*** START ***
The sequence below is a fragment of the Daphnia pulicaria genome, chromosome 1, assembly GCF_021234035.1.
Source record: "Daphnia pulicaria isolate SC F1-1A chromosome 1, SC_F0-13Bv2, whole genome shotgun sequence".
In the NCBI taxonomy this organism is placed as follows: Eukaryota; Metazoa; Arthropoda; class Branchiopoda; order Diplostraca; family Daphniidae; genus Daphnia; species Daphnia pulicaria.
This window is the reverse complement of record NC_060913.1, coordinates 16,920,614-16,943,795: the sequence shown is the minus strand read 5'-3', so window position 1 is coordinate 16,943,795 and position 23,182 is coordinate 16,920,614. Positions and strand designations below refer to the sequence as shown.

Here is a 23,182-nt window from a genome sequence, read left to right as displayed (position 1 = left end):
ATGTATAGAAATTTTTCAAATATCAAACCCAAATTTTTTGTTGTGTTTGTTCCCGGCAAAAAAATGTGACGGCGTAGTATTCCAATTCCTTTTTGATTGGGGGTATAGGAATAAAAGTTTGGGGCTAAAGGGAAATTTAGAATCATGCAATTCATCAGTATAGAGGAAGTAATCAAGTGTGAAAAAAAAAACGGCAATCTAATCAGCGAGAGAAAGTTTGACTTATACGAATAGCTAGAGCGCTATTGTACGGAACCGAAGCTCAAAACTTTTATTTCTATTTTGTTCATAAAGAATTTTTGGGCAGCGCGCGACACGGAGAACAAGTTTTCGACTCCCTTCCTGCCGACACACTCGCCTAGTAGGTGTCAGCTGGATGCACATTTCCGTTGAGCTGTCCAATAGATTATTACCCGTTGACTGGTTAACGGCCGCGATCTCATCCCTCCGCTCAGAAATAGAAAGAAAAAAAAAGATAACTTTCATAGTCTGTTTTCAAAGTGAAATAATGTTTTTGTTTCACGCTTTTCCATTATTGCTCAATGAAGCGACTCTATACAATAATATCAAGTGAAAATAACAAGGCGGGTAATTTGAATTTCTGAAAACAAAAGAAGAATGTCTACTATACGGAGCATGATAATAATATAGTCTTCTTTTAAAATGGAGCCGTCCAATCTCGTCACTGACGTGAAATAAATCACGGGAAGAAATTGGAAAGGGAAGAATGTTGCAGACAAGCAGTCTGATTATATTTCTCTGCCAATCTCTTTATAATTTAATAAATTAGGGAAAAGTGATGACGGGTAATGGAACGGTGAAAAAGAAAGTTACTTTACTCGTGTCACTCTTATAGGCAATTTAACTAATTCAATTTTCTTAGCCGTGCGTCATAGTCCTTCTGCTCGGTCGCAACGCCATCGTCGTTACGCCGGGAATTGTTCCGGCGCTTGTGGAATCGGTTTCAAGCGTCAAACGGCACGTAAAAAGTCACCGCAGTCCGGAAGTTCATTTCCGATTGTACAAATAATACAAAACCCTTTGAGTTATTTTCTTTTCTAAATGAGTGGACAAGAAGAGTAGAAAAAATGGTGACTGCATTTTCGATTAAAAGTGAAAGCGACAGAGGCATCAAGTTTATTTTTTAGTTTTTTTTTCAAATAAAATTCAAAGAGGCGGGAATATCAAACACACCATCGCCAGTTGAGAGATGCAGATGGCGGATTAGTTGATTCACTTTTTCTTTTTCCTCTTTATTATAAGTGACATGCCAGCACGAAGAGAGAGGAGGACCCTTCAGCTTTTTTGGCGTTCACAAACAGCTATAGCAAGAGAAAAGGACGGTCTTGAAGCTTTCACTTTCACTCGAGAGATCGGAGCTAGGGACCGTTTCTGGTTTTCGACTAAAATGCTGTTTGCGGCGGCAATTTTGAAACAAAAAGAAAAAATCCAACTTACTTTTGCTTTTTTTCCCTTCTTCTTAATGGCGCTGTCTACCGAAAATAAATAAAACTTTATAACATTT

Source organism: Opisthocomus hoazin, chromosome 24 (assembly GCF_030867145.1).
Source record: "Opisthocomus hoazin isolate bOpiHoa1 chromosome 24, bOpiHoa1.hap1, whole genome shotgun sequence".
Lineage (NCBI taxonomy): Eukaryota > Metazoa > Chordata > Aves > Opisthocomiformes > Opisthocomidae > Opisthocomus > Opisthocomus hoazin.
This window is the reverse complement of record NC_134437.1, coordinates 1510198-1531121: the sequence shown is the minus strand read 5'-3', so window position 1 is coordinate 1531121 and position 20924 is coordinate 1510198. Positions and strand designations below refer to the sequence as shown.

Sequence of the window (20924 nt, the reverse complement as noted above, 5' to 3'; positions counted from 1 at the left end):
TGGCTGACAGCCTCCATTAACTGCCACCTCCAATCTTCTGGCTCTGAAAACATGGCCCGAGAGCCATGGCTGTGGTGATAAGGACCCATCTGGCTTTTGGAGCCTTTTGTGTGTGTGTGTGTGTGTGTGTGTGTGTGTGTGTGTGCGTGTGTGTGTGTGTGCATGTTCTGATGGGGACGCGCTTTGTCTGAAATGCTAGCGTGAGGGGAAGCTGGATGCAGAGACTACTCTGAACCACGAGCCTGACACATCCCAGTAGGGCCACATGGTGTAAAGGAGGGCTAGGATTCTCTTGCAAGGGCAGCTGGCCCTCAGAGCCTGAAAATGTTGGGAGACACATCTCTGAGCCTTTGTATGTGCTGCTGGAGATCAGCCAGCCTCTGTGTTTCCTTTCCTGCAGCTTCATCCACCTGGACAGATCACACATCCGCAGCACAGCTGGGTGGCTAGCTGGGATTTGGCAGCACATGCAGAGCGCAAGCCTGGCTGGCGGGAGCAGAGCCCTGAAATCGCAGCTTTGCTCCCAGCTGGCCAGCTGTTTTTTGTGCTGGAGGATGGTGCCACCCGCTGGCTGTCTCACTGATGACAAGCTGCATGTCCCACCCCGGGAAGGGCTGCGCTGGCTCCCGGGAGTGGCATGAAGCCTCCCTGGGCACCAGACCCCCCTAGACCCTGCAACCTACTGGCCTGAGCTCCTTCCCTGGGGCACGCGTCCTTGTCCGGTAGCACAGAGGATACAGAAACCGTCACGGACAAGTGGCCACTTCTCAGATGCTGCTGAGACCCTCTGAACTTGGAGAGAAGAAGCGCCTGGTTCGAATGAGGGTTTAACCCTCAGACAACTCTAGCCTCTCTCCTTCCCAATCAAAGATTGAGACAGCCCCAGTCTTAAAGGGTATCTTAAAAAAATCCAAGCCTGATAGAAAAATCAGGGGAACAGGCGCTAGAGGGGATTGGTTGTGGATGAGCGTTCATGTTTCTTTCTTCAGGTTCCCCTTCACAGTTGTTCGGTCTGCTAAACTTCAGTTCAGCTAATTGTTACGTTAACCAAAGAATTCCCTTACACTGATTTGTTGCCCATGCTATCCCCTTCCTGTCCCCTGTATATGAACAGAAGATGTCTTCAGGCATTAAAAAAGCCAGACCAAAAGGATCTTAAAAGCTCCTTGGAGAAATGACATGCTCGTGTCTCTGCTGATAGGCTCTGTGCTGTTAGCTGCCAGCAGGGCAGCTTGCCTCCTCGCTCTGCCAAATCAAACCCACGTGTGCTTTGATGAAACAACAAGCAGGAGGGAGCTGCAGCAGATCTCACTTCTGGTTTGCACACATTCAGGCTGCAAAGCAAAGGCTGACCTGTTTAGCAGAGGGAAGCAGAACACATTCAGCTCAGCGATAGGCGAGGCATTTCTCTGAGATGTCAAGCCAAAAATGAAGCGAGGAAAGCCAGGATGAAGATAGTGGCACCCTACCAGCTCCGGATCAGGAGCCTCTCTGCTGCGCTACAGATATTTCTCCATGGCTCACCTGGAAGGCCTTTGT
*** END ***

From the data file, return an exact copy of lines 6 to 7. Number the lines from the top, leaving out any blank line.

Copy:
ATGTATAGAAATTTTTCAAATATCAAACCCAAATTTTTTGTTGTGTTTGTTCCCGGCAAAAAAATGTGACGGCGTAGTATTCCAATTCCTTTTTGATTGGGGGTATAGGAATAAAAGTTTGGGGCTAAAGGGAAATTTAGAATCATGCAATTCATCAGTATAGAGGAAGTAATCAAGTGTGAAAAAAAAAACGGCAATCTAATCAGCGAGAGAAAGTTTGACTTATACGAATAGCTAGAGCGCTATTGTACGGAACCGAAGCTCAAAACTTTTATTTCTATTTTGTTCATAAAGAATTTTTGGGCAGCGCGCGACACGGAGAACAAGTTTTCGACTCCCTTCCTGCCGACACACTCGCCTAGTAGGTGTCAGCTGGATGCACATTTCCGTTGAGCTGTCCAATAGATTATTACCCGTTGACTGGTTAACGGCCGCGATCTCATCCCTCCGCTCAGAAATAGAAAGAAAAAAAAAGATAACTTTCATAGTCTGTTTTCAAAGTGAAATAATGTTTTTGTTTCACGCTTTTCCATTATTGCTCAATGAAGCGACTCTATACAATAATATCAAGTGAAAATAACAAGGCGGGTAATTTGAATTTCTGAAAACAAAAGAAGAATGTCTACTATACGGAGCATGATAATAATATAGTCTTCTTTTAAAATGGAGCCGTCCAATCTCGTCACTGACGTGAAATAAATCACGGGAAGAAATTGGAAAGGGAAGAATGTTGCAGACAAGCAGTCTGATTATATTTCTCTGCCAATCTCTTTATAATTTAATAAATTAGGGAAAAGTGATGACGGGTAATGGAACGGTGAAAAAGAAAGTTACTTTACTCGTGTCACTCTTATAGGCAATTTAACTAATTCAATTTTCTTAGCCGTGCGTCATAGTCCTTCTGCTCGGTCGCAACGCCATCGTCGTTACGCCGGGAATTGTTCCGGCGCTTGTGGAATCGGTTTCAAGCGTCAAACGGCACGTAAAAAGTCACCGCAGTCCGGAAGTTCATTTCCGATTGTACAAATAATACAAAACCCTTTGAGTTATTTTCTTTTCTAAATGAGTGGACAAGAAGAGTAGAAAAAATGGTGACTGCATTTTCGATTAAAAGTGAAAGCGACAGAGGCATCAAGTTTATTTTTTAGTTTTTTTTTCAAATAAAATTCAAAGAGGCGGGAATATCAAACACACCATCGCCAGTTGAGAGATGCAGATGGCGGATTAGTTGATTCACTTTTTCTTTTTCCTCTTTATTATAAGTGACATGCCAGCACGAAGAGAGAGGAGGACCCTTCAGCTTTTTTGGCGTTCACAAACAGCTATAGCAAGAGAAAAGGACGGTCTTGAAGCTTTCACTTTCACTCGAGAGATCGGAGCTAGGGACCGTTTCTGGTTTTCGACTAAAATGCTGTTTGCGGCGGCAATTTTGAAACAAAAAGAAAAAATCCAACTTACTTTTGCTTTTTTTCCCTTCTTCTTAATGGCGCTGTCTACCGAAAATAAATAAAACTTTATAACATTT

Source organism: Opisthocomus hoazin, chromosome 24 (assembly GCF_030867145.1).